There are so many real estate articles out there — and so little time! For busy investors looking to take a quick reading break, look no further than our list of recommended reading for the week. From advice and investment tips to market reviews, we’re highlighting the stuff that’s really worth your time.
So sit back, and take a break. These were the 5 Must-Read Real Estate Articles of The Past Week:
By Michelle Higgins via The New York Times
After renting a one-bedroom for seven years, Catherine and Peter Bertazzoni had saved enough for a down payment and were ready to buy their first apartment together. They knew it would be a challenge to find a move-in-ready two-bedroom on the Upper West Side within their $1.5 million budget, but with a baby on the way, they needed more space. It wasn’t until they made their first offer, about $1.3 million for a two-bedroom one-bath listed for $1.25 million, that they realized just what they were up against. “We came in at what we thought was significantly above ask and ended up sixth out of 11 bids,” said Mrs. Bertazzoni, 31, a tax manager at an asset management company. “It was a real wake-up call.” Buying your first home in New York City is a daunting task. The median price for a Manhattan apartment recently reached nearly $1 million, with reports from major brokerage firms placing the price at $999,000 and $998,000, sums that would buy a mansion in many parts of the country.
By Chris Matthews via Fortune
Every business owner has her fair share of grievances. After all, it’s not easy staying in the black. But it’s also common for people to exaggerate the significance of their problems. And that’s why many economists have taken complaints from homebuilders about a shortage of qualified construction workers with a grain of salt. These analysts assumed that the homebuilding community had just gotten used to the glut of cheap labor that the great recession produced. But homebuilders may actually have a point. On Wednesday, the Census Bureau announced that new home construction fell 11% in October, suggesting there may indeed be a supply problem—in terms of labor and land—in the housing market, rather than just an issue of weak demand and a lack of available credit. Recoveries in home prices often come a bit ahead of a broader economic recovery. The real estate market rebound began in earnest in 2012, as investors anticipated that the eventual recovery of the labor market and continued population growth would justify higher home prices.
By Katie Roof via TechCrunch
Fundrise, the real estate crowdfunding site, is offering up to $50 million in shares to the public, for the launch of its online real estate investment trust. This REIT will be used to invest in a diverse portfolio of commercial real estate properties including offices, apartments and shopping centers. The idea is that it will generate cash flow and will be paid out to investors in regular dividends. “Today is a massively historic day for the Fundrise team the result of over four years of work!” said Ben Miller, cofounder and CEO, in a statement. “Soon anyone in the country will be able to access the same investments as billion dollar institutional funds but with roughly 1/10th of the fees, heightened transparency, and low investment minimums of $1,000.” Up until recently, only accredited investors, or high-net worth individuals, could buy shares in private companies or trusts. Dubbed a “mini IPO,” Regulation A+ opened up the doors to everyone, regardless of their income or assets.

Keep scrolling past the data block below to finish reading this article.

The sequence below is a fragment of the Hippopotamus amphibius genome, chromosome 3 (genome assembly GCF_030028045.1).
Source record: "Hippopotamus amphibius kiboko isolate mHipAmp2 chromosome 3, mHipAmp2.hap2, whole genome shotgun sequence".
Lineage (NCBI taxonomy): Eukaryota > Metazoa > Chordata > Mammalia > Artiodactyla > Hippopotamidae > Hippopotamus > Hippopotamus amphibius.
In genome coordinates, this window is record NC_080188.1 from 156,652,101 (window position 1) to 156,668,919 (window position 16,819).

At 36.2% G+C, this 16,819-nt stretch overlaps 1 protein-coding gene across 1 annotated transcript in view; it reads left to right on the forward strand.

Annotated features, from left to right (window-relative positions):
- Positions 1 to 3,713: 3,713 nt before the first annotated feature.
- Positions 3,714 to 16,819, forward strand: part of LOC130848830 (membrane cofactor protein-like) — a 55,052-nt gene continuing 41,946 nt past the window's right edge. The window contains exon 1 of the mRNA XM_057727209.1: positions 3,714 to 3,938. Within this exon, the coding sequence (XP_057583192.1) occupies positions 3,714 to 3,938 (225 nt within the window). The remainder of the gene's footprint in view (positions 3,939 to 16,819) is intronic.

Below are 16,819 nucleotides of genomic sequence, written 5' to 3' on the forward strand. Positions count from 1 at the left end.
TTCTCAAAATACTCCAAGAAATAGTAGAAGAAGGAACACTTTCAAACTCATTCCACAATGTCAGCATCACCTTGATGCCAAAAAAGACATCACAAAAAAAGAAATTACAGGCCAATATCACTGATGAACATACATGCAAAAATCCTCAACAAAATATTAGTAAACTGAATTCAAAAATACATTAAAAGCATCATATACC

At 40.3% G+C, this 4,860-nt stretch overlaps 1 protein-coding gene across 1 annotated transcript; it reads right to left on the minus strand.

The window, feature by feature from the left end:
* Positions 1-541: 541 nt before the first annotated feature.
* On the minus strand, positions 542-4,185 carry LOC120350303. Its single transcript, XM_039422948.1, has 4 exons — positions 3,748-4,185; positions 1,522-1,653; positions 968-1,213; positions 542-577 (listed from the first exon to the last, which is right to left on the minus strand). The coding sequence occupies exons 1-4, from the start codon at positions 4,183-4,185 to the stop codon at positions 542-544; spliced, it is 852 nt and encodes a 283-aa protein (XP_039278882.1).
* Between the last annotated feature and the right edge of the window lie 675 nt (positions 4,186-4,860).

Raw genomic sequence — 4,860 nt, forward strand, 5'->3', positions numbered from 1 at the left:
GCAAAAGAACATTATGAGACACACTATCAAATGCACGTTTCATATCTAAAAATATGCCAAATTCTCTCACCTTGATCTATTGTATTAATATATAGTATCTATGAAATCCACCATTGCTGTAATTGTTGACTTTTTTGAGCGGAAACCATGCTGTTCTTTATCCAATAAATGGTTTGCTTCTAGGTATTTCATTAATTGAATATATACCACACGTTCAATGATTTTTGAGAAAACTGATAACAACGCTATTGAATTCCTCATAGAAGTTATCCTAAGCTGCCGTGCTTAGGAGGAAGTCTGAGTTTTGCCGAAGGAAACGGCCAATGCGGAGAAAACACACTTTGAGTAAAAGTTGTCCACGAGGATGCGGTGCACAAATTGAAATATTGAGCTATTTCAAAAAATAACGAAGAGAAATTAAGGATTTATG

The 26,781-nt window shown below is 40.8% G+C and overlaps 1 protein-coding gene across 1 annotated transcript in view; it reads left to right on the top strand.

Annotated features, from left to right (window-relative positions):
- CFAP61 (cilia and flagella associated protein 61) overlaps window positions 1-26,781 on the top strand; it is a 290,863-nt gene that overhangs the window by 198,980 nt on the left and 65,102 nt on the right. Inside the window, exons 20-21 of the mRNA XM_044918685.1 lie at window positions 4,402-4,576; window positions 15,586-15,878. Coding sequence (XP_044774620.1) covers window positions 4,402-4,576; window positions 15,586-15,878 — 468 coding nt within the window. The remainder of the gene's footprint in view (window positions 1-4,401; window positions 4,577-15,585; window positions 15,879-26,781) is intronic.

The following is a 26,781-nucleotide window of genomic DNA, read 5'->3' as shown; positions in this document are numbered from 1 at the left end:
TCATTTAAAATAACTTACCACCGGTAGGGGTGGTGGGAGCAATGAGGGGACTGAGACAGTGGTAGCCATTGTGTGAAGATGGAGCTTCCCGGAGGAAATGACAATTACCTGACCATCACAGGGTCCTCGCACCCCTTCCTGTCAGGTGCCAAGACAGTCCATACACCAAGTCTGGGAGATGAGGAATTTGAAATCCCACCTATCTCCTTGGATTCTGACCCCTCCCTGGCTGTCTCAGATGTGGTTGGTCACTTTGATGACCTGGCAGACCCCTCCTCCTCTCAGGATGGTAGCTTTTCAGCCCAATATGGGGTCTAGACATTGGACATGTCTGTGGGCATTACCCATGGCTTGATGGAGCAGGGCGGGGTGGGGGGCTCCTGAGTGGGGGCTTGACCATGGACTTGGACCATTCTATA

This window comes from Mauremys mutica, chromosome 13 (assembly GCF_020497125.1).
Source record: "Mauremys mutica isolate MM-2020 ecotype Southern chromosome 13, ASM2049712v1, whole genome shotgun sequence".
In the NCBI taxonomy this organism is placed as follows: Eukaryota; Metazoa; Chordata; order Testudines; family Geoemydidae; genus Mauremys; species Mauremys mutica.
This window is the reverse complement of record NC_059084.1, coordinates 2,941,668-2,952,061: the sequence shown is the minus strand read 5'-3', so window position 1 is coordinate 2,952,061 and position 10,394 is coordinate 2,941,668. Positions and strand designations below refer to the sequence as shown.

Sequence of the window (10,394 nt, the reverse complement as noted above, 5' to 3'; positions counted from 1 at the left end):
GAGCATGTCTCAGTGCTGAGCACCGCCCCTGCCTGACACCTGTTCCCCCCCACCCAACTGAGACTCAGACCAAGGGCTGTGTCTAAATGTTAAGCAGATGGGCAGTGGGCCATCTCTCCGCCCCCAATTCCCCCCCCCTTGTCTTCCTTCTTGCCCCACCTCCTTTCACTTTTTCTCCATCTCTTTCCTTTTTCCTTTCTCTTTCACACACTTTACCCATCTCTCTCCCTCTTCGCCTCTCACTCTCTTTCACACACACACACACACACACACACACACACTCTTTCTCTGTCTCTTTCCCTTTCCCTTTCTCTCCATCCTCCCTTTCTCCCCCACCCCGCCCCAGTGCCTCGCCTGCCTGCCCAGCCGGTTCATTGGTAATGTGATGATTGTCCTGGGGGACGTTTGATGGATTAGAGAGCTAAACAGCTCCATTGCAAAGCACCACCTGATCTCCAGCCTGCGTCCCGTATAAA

By Brandon Weber via Forbes
Over the past 30 years, the commercial real estate industry has quietly transformed from a “mom-and-pop” industry to an institutional asset class where owners manage complex and global portfolios. Institutional investors rarely used to invest in real estate. But with the rise of new investment structures and global commercial real estate investors, real estate now represents nearly 10 percent of institutional investment portfolios, or $6.7 trillion. Yet the tools of our trade haven’t evolved to match. While much of the world has embraced technology innovations like the cloud, mobility and big data, commercial real estate (CRE) is still managed out of Excel spreadsheets and 20-year-old technology platforms. But that’s changing. As older systems break down, a wave of CRE tech companies that combine domain expertise with modern software expertise are building new tools for the industry. VCs have also taken notice: In the first half of 2015 over $90 million was invested in CRE tech companies.
By Sandy Gadow via The Washington Post
If you find a foreign buyer for your property, you may be concerned that selling to a non-U.S. citizen might complicate the closing process. Will additional paperwork be required? Will there be problems with clearing the buyer’s funds? Are there unusual challenges if the potential buyer intends to obtain a mortgage? What steps can you take — as the seller — to prevent a delay? Dan Forsman, one of the charter members of the International Multiple Listing Service and chief executive of Berkshire Hathaway Home Services Georgia Properties, advises sellers with foreign buyers to “prepare for the unexpected.” According to Forsman — who oversees 1,400 agents and promotes the marketing of properties worldwide — “international clients often negotiate a deal differently based on their culture or tradition. While buyers from one country may be accustomed to negotiate right up to closing, another group may take a more personal or emotional viewpoint and accept the sales price with little or no haggling.”
Did you like these articles? What were your favorite articles this week?